Take the Fast Lane to Automated Driving
From the car to the fully automated harvester, the CAN bus is the predominant communication technology in the mobile sector. Today, the increasing degree of automation requires more and more bandwidth. When it comes to the automation of safety-relevant functions, requirements like functional safety, hard real-time behaviour and expanded diagnostic capabilities show the limits of existing networking solutions. Hence, upgrading system architectures with complemental communication technologies becomes necessary. Technology transfers from industrial automation and the automotive industry can help to overcome the limitations of CAN networks in the area of mobile machines.
Growing Demands on Modern Bus Systems
In modern agricultural machines like tractors or fully automated harvesters, numerous CAN buses, such as an engine CAN or vehicle CAN, are used in order to enable communication within the control system. For this purpose – depending on the application – the CAN-based ISOBUS (ISO 11783) is additionally used in order to allow communication with implements such as trailers.
A modern CAN-based system including complex gateways often has an overall bandwidth of approx. 1-2 MBit/s, whilst future technologies will cause a data volume that is up to three orders of magnitude bigger than currently available.
Especially the automation functions in the area of drive, steering and working functions, also set strict requirements of functional safety, security and real-time capability. These three points particularly come to the fore if automation functions have to share the physical communication medium with other services, for example a steer-by-wire system that shares a network with the diagnosis system having cloud access. In this case, it must be ensured that in the event of problems in the diagnosis system, the automation function continues to have guaranteed bandwidth and latencies, so that the steering continues to reliably and safely work, despite an unwanted network load created by the diagnosis system.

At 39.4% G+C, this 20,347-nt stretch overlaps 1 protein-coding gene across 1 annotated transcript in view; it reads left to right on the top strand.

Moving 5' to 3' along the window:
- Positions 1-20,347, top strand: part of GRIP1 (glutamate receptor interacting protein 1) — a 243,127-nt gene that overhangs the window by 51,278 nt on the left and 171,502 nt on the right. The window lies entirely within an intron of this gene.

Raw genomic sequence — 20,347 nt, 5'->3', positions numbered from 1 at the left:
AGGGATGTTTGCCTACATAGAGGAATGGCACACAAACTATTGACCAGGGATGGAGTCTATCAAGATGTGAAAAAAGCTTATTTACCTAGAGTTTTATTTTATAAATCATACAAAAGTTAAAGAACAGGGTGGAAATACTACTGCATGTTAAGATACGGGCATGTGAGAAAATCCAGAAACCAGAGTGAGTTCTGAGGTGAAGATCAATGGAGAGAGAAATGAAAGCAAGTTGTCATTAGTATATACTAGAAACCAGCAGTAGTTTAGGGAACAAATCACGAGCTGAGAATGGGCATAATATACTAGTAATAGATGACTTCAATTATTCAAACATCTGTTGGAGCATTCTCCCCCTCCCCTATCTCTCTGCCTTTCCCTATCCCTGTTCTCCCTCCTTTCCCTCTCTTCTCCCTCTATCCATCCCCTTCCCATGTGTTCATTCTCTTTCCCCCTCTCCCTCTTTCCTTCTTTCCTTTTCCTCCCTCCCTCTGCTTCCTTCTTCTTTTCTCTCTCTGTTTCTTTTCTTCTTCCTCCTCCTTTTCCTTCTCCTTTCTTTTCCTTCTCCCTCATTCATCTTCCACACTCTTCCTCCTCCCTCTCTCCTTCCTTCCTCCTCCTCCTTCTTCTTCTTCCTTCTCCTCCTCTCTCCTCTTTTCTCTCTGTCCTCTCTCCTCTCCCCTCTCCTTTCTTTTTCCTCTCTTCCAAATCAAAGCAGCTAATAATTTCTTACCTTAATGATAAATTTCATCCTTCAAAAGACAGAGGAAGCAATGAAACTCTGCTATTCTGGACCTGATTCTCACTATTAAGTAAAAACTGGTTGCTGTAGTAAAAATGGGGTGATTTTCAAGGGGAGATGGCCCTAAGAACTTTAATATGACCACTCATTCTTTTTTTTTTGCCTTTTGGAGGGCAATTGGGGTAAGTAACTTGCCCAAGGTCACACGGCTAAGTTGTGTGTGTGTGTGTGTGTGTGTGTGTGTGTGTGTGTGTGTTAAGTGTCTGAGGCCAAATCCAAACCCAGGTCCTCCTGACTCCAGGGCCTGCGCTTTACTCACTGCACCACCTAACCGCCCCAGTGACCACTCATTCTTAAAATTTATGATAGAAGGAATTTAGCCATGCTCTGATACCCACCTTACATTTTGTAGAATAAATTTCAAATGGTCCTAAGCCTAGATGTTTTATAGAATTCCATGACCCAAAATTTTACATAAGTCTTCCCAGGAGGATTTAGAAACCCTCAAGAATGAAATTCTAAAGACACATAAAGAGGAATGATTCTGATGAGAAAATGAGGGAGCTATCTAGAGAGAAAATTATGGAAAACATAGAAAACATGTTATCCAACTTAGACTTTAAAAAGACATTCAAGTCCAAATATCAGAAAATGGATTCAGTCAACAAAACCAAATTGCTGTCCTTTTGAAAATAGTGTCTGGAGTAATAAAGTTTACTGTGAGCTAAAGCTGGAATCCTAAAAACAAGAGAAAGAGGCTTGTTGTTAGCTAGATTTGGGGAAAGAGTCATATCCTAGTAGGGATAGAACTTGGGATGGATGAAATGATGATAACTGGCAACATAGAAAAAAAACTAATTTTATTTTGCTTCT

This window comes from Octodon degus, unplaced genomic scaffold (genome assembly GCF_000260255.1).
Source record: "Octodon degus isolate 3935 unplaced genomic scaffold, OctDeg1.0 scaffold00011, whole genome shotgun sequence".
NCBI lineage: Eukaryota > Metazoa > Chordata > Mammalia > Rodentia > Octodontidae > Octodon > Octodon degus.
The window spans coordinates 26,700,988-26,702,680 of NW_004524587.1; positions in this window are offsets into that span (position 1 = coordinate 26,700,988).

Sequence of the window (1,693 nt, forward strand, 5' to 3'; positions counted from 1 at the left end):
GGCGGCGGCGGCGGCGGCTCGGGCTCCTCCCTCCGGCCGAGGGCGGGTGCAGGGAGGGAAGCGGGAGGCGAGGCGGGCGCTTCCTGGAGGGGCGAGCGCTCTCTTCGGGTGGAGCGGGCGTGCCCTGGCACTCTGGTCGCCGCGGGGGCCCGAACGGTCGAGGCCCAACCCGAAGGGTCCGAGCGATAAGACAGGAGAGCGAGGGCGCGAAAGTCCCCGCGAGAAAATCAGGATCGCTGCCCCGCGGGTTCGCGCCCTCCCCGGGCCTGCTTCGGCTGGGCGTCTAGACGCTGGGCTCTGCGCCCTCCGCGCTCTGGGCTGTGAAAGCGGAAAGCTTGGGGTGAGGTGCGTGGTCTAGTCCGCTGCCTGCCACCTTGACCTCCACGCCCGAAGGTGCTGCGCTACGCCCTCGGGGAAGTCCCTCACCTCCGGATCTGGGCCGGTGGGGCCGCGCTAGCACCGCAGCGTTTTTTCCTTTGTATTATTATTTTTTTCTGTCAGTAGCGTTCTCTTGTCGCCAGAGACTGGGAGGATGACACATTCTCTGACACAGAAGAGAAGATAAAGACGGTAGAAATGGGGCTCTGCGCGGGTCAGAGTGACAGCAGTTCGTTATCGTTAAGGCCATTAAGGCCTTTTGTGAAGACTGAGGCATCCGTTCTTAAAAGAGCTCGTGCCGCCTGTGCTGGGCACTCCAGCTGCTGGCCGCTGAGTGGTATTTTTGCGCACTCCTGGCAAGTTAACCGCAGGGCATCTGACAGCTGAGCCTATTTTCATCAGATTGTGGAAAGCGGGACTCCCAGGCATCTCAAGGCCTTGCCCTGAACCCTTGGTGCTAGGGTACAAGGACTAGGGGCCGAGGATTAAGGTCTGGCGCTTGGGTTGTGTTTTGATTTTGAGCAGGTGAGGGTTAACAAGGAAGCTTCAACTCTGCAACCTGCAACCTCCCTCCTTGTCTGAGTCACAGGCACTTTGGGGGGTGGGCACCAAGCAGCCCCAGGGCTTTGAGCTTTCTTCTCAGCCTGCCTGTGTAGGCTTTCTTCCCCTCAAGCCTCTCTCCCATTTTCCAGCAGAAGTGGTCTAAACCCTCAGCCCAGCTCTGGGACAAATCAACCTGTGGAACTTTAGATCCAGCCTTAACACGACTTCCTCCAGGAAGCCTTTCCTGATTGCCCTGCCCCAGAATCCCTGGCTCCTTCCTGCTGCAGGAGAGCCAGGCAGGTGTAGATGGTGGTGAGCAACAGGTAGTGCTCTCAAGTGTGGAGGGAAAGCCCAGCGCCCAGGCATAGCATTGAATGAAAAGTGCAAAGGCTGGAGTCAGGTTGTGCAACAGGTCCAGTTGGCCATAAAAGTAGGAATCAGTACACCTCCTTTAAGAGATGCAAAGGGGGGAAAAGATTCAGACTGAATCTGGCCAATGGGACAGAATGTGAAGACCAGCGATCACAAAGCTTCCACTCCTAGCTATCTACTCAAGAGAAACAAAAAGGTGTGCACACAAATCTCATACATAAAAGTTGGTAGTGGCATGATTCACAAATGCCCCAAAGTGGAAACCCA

Each possible solution has to ideally increase the bandwidth by an order of magnitude, i.e. make bandwidths of at least 10 to ideally 1,000 MBit/s available. CAN-FD, a further development of the classic CAN bus, that with a dynamic, time-limited bandwidth increase significantly improves the throughput of CAN by up to 12 MBit/s and a larger payload, offers a clear migration path from existing systems to higher bandwidths thanks to the technology relating to classic CAN. However, with an achievable average bandwidth of approx. 3-4 MBit/s it is not always suitable for IoT/Industry 4.0 or image-based applications such as Surround View.
A further solution could be completely based on Ethernet-standardized mechanisms of the IEEE.
Ethernet-based solutions offer many advantages: Ethernet is widespread, excellently standardized and there are already many products, technologies and tools by many suppliers that are based on Ethernet. However, there are also challenges to implementing a solution originally developed for use in an office environment in the area of mobile machines: they range from cabling and plug technology to functional safety, from determinism to integration into existing systems. In these areas, there are several current core developments such as new physical layers suitable for automotive or deterministic Ethernet expansions that solve these problems in the long term.
A more detailed article discussing several solutions with different complementary technologies can be downloaded as a PDF.